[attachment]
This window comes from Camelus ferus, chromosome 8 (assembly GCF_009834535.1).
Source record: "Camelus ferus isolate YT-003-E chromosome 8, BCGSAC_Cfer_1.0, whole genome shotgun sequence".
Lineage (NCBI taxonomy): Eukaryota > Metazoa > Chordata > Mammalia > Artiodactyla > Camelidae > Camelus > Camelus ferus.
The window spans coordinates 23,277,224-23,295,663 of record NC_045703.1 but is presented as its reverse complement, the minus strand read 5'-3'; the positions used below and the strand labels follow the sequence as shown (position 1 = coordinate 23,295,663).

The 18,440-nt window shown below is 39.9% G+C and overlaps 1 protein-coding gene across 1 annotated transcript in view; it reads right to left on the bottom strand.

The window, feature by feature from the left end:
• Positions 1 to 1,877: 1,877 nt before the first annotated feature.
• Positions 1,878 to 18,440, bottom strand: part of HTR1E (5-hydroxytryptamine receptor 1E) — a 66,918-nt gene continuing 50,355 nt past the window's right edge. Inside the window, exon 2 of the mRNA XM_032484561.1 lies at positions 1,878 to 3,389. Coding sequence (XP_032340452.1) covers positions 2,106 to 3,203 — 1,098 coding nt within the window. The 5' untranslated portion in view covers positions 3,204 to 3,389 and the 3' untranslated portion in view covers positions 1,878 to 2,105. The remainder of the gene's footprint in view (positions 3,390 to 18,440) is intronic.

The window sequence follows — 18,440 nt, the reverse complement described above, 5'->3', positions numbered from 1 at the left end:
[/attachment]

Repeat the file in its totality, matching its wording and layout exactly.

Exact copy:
This window comes from Camelus ferus, chromosome 8 (assembly GCF_009834535.1).
Source record: "Camelus ferus isolate YT-003-E chromosome 8, BCGSAC_Cfer_1.0, whole genome shotgun sequence".
Lineage (NCBI taxonomy): Eukaryota > Metazoa > Chordata > Mammalia > Artiodactyla > Camelidae > Camelus > Camelus ferus.
The window spans coordinates 23,277,224-23,295,663 of record NC_045703.1 but is presented as its reverse complement, the minus strand read 5'-3'; the positions used below and the strand labels follow the sequence as shown (position 1 = coordinate 23,295,663).

The 18,440-nt window shown below is 39.9% G+C and overlaps 1 protein-coding gene across 1 annotated transcript in view; it reads right to left on the bottom strand.

The window, feature by feature from the left end:
• Positions 1 to 1,877: 1,877 nt before the first annotated feature.
• Positions 1,878 to 18,440, bottom strand: part of HTR1E (5-hydroxytryptamine receptor 1E) — a 66,918-nt gene continuing 50,355 nt past the window's right edge. Inside the window, exon 2 of the mRNA XM_032484561.1 lies at positions 1,878 to 3,389. Coding sequence (XP_032340452.1) covers positions 2,106 to 3,203 — 1,098 coding nt within the window. The 5' untranslated portion in view covers positions 3,204 to 3,389 and the 3' untranslated portion in view covers positions 1,878 to 2,105. The remainder of the gene's footprint in view (positions 3,390 to 18,440) is intronic.

The window sequence follows — 18,440 nt, the reverse complement described above, 5'->3', positions numbered from 1 at the left end: